3. There will always be a place for protest and speaking your mind.

“Our fight is against real and not imaginary hardships or, to use the language of the State Prosecutor, ‘so-called hardships’” — Nelson Mandela

So all this time I’ve been talking about making nice-nice. I do not mean we should lie down and let our rights be trampled. I do not mean that we should be silent when a demagogue shouts hateful things from their pulpits. Doing nothing is the worst crime.

We will always fight. When people, especially the government, tramples upon our rights, we will fight. When people in power say something that will lead to people getting hurt, we will fight. And we will not stop fighting until balance is restored, we are heard, and our rights are respected.

What I am saying is, when we do fight, we should never lose track of why we do so. We cannot just do it because we’re upset. We can’t do it because we’re full of hatred for the other side. We have to inform people why we’re fighting, to convince them of the righteousness of our struggle. Imagine if Martin Luther King Jr. had not worked as hard to inform people of his dream. Imagine if Nelson Mandela had never expressed why he was prepared to die before the Pretoria Supreme Court. Their struggle would have been pointless.

Our goal, when we fight, has to be concrete. It has to be against real problems. And we have to be clear, especially in an internet age when the voices are many, on what it is that we’re fighting for. We cannot let our voices get lost to the wind.

4. We have to look at root causes and stop playing it safe.

“Our Falcon 9 and Falcon Heavy launch vehicles are truly made in America. We design and manufacture the rockets in California and Texas, with key suppliers throughout the country, and launch them from either Vandenberg AFB or Cape Canaveral AFS. This stands in stark contrast to the United Launch Alliance’s (ULA) most frequently flown vehicle, the Atlas V, which uses a Russian main engine and where approximately half the airframe is manufactured overseas.” — Elon Musk, to the Senate Committee on Appropriations Subcommittee on Defence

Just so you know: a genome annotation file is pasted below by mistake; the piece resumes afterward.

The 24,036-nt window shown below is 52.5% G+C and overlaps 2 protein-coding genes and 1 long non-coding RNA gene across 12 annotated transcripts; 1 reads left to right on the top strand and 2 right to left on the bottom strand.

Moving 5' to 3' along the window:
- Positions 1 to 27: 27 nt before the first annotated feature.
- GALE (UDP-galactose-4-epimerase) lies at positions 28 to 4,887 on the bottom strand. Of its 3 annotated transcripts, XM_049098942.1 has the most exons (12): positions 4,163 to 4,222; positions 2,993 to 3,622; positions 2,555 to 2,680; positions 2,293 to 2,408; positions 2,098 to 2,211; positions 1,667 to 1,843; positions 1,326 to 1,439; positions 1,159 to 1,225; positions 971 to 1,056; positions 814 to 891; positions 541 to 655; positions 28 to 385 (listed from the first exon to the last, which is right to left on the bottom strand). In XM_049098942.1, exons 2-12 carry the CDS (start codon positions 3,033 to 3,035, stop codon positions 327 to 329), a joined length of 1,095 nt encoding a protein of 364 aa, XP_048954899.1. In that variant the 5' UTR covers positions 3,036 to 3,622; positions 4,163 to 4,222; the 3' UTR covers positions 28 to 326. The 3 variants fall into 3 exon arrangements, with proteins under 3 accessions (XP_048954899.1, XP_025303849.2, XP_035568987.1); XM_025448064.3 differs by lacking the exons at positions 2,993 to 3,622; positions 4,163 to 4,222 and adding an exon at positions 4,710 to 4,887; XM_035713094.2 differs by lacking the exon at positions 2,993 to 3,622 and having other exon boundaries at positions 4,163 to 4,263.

I don’t plan on identifying all of the root causes of America’s or any of our problems in detail here. We could go on forever. But let’s just talk about what people are concerned about. A lot has been made of prejudice in this election. Yes. That’s a factor, we can’t ignore it. We have to work on education to combat that, social programs, rehabilitation rather than incarceration. But also we know hatred comes out at its worst when people need a scapegoat for something. The most common? “They’re taking our jobs, they’re taking our jobs.” Hillary stumbled hardest in the Rustbelt. States that were considered safe flipped. Why?

Because Trump had an easy method of fixing their economic woes. He says he’ll get rid of NAFTA and kill the TPP, get rid of the foreign competition. Hillary had no comparable plan. Nothing to pull them in.